Okay, first things first: I find the d-pad on the 360 wireless controller to be a mushy mess. Not everyone does and if you don't this is not for you.
I've spent the better part of 4 hours trying to figure out how to fix this (also taking apart an xbox S-controller to look at the differences) and the fix isn't sanding alone. I'm pleased to say I've managed to make the d-pad tight as hell and it's improved my Tetris game considerably.
First things first, why it's not so hot: MS indadvertantly made two small changes from the old Xbox S-controller. 1: The distance between the button membrane (plyable plastic bit that hits the contacts on the circuit board) and the bottom of the d-pad's contact points seems to have shrunk very slightly (2mm?) so the pad can slide back and forth without pressing any buttons. Bad! 2: To fix this MS made the wall around the D-button thicker (just look at it).
These two problems come together in the following way: Sometimes, when you press a direction you can't get the membrane to connect because there isn't enough room in the well. This is where sanding comes in. You sand all the way around the outer part of the well so the d-pad can be moved enough to make contact but you're not done yet. But now the d-pad will slide around even more which is bad.
All we're going to do is add a very thin layer between the membrane and the bottom of the plastic of the d-pad to fill that space.
The end result is a directional pad that feels really snappy. I was surprised when I was finished with the first one how the controller actually clicks when you press in the direction you want. It feels completely different and 100% better.
(I originally posted this at cheapassgamer.com)
Step 1: Open and Dissasemble the Controller (security Bits Not Required)
Open the controller (there are lots of pictures on-line) The hardest thing for me was realizing there's a screw under the sticker under the battery pack. (Opening and breaking this sticker probably voids your warranty). On the wireless controller there 7 screws in total.
You need a Torx-9, but I didn't need a security bit to open the screws. Instead I inserted a small screwdriver and twisted until the security nub broke clean off (allowing the T-9 to fit perfectly).
The back sort of pops off from the top. Pull straight out, to avoid damaging the battery contacts that hang off the main board and slide into the controller back. Also, it helps to hold down the triggers.
Try to keep the controller face down when opening. This will keep the buttons from spilling out every where until you are ready for them.
With the back off, remove the main board -- I found applying light pressure to the analog pads helped. Notice the rumble motors are just sitting in the wells and are attached to the main board by jumpers. Leave them plugged in but move the board carefully (don't let them hang and stress the connection point).
Now, flip over the top and knock out all the buttons. Don't lose them! Also, don't worry, they are keyed, so they only fit in the correct holes and only fit so they are oriented the correct way.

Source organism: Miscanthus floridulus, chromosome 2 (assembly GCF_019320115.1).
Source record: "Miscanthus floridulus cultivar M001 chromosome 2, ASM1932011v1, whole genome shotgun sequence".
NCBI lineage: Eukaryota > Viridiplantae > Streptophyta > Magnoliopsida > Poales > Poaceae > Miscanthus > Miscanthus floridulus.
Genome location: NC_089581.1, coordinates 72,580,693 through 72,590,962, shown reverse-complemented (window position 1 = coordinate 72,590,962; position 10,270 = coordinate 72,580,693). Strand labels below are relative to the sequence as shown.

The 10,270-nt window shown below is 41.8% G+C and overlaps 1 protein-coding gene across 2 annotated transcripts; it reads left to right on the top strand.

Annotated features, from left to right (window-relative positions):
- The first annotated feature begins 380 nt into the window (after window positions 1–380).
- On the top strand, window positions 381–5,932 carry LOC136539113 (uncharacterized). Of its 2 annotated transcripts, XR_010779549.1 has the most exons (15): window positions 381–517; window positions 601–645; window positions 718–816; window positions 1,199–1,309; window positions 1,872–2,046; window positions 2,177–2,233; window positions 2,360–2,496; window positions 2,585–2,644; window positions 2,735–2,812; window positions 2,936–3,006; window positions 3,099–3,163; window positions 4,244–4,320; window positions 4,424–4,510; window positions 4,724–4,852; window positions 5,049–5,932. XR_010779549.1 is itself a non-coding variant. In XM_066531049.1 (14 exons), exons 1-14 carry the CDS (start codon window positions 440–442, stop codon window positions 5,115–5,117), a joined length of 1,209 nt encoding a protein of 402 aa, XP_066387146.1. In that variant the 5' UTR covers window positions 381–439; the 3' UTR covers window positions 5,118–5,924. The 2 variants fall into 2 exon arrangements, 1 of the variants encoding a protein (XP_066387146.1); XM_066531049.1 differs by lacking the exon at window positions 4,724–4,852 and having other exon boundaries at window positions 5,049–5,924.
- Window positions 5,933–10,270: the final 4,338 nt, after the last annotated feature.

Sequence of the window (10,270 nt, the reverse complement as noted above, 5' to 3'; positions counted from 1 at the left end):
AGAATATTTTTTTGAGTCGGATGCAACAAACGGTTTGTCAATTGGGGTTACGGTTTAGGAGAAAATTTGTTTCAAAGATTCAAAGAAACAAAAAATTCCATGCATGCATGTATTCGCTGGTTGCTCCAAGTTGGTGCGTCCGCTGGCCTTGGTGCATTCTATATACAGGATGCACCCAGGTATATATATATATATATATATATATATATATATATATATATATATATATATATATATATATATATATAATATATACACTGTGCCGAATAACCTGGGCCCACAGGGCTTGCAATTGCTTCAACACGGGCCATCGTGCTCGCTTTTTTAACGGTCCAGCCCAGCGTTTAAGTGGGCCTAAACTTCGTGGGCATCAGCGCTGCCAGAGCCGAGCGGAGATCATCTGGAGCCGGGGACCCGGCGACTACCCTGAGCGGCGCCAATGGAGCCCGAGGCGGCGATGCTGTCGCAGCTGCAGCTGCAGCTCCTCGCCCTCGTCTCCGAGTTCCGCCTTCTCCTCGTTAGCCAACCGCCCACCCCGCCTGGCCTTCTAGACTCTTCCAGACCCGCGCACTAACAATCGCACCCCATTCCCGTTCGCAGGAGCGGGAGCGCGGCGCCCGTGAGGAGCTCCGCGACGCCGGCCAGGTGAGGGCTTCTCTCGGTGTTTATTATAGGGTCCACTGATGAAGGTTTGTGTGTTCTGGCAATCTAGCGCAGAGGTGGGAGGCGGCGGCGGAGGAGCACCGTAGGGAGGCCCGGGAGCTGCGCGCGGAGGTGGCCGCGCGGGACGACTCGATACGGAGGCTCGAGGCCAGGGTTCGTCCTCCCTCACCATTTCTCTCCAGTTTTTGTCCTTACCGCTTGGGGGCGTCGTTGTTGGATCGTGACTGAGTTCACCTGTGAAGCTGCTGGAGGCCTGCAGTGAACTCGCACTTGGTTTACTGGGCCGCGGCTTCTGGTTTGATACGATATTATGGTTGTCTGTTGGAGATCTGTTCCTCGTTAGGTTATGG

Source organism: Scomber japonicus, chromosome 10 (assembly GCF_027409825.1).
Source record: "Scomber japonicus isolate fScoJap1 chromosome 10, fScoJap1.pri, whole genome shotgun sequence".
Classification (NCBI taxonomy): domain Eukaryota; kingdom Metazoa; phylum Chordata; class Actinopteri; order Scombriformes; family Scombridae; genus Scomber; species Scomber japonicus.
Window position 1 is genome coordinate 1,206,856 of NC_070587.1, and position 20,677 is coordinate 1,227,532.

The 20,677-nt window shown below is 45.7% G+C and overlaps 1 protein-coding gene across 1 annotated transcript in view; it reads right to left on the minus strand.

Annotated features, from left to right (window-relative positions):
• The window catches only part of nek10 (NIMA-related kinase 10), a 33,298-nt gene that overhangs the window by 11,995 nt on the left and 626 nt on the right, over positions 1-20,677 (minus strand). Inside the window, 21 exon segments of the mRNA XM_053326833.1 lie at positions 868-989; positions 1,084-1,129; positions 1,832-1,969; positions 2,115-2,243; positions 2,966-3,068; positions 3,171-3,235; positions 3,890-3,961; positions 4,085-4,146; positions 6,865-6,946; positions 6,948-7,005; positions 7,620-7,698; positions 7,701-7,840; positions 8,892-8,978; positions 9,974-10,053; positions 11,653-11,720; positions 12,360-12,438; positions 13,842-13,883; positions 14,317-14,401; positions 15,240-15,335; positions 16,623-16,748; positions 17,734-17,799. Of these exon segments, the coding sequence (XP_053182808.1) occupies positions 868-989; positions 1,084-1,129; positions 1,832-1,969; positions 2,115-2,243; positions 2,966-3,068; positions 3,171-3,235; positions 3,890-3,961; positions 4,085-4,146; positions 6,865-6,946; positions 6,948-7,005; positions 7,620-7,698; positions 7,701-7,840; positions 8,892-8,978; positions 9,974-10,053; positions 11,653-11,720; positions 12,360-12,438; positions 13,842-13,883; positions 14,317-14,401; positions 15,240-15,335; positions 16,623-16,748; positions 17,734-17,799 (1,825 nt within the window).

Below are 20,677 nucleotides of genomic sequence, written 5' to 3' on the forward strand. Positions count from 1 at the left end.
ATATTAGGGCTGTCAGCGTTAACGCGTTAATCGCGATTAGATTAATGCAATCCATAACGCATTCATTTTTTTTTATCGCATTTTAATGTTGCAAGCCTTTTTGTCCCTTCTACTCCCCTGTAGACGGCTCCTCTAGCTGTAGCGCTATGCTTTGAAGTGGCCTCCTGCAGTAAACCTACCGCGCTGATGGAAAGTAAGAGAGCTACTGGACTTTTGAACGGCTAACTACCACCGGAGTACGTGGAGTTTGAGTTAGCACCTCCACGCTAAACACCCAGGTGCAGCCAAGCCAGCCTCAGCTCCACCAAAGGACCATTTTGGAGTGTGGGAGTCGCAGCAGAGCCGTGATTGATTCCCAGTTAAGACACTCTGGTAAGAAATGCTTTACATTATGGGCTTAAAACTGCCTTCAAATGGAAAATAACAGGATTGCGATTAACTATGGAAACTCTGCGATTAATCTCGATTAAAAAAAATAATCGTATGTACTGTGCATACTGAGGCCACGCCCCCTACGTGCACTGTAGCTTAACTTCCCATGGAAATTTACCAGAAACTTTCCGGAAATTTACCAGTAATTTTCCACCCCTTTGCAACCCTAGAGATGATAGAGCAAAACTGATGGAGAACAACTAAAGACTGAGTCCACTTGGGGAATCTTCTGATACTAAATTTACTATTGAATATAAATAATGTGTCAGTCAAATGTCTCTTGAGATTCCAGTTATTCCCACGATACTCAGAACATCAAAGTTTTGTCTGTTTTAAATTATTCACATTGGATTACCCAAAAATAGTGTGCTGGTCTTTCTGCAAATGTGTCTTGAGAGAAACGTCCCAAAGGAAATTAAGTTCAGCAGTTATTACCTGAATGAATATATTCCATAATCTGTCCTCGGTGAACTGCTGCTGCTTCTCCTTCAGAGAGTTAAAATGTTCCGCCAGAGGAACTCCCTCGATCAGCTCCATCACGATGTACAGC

Lastly, you need to get the D-Pad mechanism out. Unscrew the two small screws shown and gently apply pressure to each of the clips in the D-pad mechanism.
Step 2: Sanding Out the Outer Well
Here we're going to sand out the outer well to add more room for the d-pad to move.
The picture of two controllers shows about how much sanding you should do by showing a before and after controller (look at the wall around the D-pad -- the top has already been sanded).
Don't worry about sanding too much, but do be careful not to remove anything from the inner circle or sand down. You're just sanding out and around. There are lots of tutorials and instructables about sanding, so I won't go into it too much here. I found it easier to carve out the space with a leatherman filing attachment and then go back in and sand with about 300 grit. Took me very little time. I also found it easier to move the controller while I kept the leatherman still, but whatever. This part isn't exactly a science.
Step 3: Creating the "gap" Spacer
Now that the sanding is done, the d-pad is even more likely to slide around (which is bad). What we want to do is fill up a little bit of the slack inside the pad. We'll insert a small, thin piece of plastic into the well so that when the controller is closed, the d-pad won't be able to slide around or move without pressing the membrane (the side effect of the increased pressure is that the membrane will also feel like it's kicking the controller back into neutral when you let go, making a pleasing clicking sound).
Get a pliable plastic top from a can of nuts (ideally clear) and trace the circle that's the size of the bottom of the d-pad.
Cut it out and punch a hole in the center that the pivot point on the bottom of the d-pad assembly can fit through.
Put the d-pad assembly back into the controller housing and then put our spacer on top of the assembly.
Put the d-pad membrane on top of the spacer (it'll be snug now).
Put the rest of the buttons and membranes back in and close up shop.
BE CAREFUL when tightening the screws. They strip *very* easily. A good trick for fixing a stripped screw is to put some of your larger sanding shavings into the hole with tweezers and then insert the screw.
Step 4: Play!
You're all done. Play and enjoy.
use made it!